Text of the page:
After earlier declining to say whether he accepts the scientific consensus on global warming, World Bank president David Malpass now says it is clear greenhouse emissions are causing climate change, defending his record as bank chief amid calls for his removal from the position.
His views had drawn scrutiny earlier in the week after he refused to say during a public event whether he believed fossil-fuel burning was warming the planet.
His remarks at a climate event hosted by the New York Times on Tuesday also rekindled concerns about the bank’s lack of a deadline to stop funding fossil fuels.
Speaking onstage during a panel on climate finance, Mr Malpass was asked several times whether he believed the “man-made burning of fossil fuels is rapidly and dangerously warming the planet”.
He tried to dodge the question before saying: “I don’t even know. I’m not a scientist”.
Mr Malpass sought to clarify his views on Thursday in a note to staff and an interview on CNN International, during which he was asked outright if he was a climate change denier.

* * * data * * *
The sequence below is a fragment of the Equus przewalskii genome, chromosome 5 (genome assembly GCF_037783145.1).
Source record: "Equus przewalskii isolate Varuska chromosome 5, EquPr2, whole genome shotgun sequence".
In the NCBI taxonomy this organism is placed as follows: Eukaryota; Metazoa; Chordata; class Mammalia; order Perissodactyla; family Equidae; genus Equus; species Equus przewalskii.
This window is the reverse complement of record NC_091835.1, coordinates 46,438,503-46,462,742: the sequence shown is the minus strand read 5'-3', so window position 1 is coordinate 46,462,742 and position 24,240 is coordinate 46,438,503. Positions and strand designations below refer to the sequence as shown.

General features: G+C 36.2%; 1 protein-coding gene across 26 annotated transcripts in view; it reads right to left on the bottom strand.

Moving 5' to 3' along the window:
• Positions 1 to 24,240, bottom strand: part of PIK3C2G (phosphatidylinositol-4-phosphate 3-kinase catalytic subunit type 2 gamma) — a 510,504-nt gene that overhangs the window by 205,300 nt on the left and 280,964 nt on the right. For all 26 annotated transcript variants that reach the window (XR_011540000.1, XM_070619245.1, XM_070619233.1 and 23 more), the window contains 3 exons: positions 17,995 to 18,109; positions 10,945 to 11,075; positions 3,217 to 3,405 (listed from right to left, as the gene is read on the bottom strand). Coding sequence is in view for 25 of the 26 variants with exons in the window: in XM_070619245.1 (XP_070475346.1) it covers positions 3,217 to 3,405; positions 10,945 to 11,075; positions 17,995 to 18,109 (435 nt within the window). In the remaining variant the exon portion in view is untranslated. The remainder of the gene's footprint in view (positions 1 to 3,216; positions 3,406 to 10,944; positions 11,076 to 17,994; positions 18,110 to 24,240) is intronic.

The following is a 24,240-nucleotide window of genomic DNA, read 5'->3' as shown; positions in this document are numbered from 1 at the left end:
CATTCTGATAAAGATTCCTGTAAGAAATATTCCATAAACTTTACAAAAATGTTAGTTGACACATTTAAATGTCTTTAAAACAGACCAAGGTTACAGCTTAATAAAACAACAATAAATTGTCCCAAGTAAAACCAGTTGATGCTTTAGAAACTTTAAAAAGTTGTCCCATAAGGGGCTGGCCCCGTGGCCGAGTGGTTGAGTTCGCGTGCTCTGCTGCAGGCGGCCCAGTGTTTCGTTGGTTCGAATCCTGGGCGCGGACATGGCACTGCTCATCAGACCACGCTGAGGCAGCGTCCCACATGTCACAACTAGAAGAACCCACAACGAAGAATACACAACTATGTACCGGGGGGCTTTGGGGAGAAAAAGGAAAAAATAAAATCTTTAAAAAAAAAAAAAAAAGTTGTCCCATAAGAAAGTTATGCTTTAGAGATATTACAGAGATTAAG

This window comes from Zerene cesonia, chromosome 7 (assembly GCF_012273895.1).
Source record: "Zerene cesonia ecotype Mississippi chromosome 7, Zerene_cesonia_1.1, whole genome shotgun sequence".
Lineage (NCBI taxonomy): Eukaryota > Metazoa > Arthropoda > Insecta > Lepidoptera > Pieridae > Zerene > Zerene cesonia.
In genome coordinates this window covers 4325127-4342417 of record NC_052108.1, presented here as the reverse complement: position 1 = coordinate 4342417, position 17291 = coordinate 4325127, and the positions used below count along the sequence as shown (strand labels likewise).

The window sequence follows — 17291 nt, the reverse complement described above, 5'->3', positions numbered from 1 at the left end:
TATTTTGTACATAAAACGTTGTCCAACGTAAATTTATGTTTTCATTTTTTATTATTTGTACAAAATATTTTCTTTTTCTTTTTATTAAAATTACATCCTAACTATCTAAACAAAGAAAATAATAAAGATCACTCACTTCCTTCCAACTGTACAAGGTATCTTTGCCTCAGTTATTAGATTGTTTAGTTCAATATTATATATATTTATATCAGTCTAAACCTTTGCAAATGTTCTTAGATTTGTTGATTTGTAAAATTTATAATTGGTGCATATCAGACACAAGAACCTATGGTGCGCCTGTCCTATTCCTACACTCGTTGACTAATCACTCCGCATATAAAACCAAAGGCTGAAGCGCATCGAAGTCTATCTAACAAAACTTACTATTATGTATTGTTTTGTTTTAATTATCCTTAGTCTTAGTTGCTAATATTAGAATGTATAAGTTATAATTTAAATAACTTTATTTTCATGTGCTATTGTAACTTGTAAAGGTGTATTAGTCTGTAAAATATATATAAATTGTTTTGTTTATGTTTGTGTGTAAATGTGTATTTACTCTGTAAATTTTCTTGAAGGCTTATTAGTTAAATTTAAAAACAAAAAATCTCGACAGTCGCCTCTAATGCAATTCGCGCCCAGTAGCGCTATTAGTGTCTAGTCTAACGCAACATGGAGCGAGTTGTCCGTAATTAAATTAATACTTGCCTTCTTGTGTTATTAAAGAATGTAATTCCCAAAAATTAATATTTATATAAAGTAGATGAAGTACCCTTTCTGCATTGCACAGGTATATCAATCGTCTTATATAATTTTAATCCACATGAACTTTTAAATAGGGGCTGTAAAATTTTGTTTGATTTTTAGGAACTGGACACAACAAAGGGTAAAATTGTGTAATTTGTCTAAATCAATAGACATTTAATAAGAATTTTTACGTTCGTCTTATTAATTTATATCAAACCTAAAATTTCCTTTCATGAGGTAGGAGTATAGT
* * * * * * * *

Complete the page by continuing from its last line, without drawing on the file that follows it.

“I’m not a denier,” Mr Malpass told CNN International.
“It’s clear that greenhouse gas emissions are coming from man-made sources, including fossil fuels, methane, the agricultural uses, the industrial uses, so we’re working hard to change that,” he said.
Mr Malpass has long faced criticism from climate advocates, who renewed calls for US President Joe Biden to replace him before his five-year term ends in 2024.
He was nominated to the position by former president Donald Trump in 2019, under the longstanding tradition that allows the US to choose the head of the World Bank and European governments to pick the head of the International Monetary Fund. (ABC)